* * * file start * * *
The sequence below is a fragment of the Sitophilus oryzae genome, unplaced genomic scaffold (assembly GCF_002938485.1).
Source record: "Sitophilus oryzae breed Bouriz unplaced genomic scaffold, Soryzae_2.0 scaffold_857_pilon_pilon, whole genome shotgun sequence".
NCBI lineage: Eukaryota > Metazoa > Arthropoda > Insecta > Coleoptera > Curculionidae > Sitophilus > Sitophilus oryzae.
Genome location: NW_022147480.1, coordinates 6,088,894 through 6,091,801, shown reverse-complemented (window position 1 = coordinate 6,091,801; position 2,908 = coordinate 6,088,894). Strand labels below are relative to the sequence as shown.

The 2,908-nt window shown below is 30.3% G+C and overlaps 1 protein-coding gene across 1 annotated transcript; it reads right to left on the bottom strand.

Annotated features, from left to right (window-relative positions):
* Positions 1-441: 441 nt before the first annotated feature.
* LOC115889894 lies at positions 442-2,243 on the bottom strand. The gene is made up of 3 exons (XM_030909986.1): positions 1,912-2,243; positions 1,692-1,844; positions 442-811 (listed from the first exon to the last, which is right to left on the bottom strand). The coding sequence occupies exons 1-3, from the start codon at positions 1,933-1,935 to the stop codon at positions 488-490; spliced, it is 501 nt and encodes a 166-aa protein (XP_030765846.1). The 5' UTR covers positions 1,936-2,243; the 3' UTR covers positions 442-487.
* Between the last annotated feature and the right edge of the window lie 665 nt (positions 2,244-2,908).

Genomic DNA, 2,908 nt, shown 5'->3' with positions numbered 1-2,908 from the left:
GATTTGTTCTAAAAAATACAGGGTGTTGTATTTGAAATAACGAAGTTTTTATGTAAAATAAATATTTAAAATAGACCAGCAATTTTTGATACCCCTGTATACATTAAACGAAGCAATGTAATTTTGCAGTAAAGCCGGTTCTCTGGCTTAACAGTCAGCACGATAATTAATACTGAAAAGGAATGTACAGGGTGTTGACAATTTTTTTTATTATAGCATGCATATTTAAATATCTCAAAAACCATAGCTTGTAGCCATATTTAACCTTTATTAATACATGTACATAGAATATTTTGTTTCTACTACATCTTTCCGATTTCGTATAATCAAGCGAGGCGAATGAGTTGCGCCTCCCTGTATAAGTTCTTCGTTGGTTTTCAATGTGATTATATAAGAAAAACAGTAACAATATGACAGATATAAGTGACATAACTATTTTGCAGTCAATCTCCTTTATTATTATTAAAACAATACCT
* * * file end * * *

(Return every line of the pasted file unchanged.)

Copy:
The sequence below is a fragment of the Sitophilus oryzae genome, unplaced genomic scaffold (assembly GCF_002938485.1).
Source record: "Sitophilus oryzae breed Bouriz unplaced genomic scaffold, Soryzae_2.0 scaffold_857_pilon_pilon, whole genome shotgun sequence".
NCBI lineage: Eukaryota > Metazoa > Arthropoda > Insecta > Coleoptera > Curculionidae > Sitophilus > Sitophilus oryzae.
Genome location: NW_022147480.1, coordinates 6,088,894 through 6,091,801, shown reverse-complemented (window position 1 = coordinate 6,091,801; position 2,908 = coordinate 6,088,894). Strand labels below are relative to the sequence as shown.

The 2,908-nt window shown below is 30.3% G+C and overlaps 1 protein-coding gene across 1 annotated transcript; it reads right to left on the bottom strand.

Annotated features, from left to right (window-relative positions):
* Positions 1-441: 441 nt before the first annotated feature.
* LOC115889894 lies at positions 442-2,243 on the bottom strand. The gene is made up of 3 exons (XM_030909986.1): positions 1,912-2,243; positions 1,692-1,844; positions 442-811 (listed from the first exon to the last, which is right to left on the bottom strand). The coding sequence occupies exons 1-3, from the start codon at positions 1,933-1,935 to the stop codon at positions 488-490; spliced, it is 501 nt and encodes a 166-aa protein (XP_030765846.1). The 5' UTR covers positions 1,936-2,243; the 3' UTR covers positions 442-487.
* Between the last annotated feature and the right edge of the window lie 665 nt (positions 2,244-2,908).

Genomic DNA, 2,908 nt, shown 5'->3' with positions numbered 1-2,908 from the left:
GATTTGTTCTAAAAAATACAGGGTGTTGTATTTGAAATAACGAAGTTTTTATGTAAAATAAATATTTAAAATAGACCAGCAATTTTTGATACCCCTGTATACATTAAACGAAGCAATGTAATTTTGCAGTAAAGCCGGTTCTCTGGCTTAACAGTCAGCACGATAATTAATACTGAAAAGGAATGTACAGGGTGTTGACAATTTTTTTTATTATAGCATGCATATTTAAATATCTCAAAAACCATAGCTTGTAGCCATATTTAACCTTTATTAATACATGTACATAGAATATTTTGTTTCTACTACATCTTTCCGATTTCGTATAATCAAGCGAGGCGAATGAGTTGCGCCTCCCTGTATAAGTTCTTCGTTGGTTTTCAATGTGATTATATAAGAAAAACAGTAACAATATGACAGATATAAGTGACATAACTATTTTGCAGTCAATCTCCTTTATTATTATTAAAACAATACCT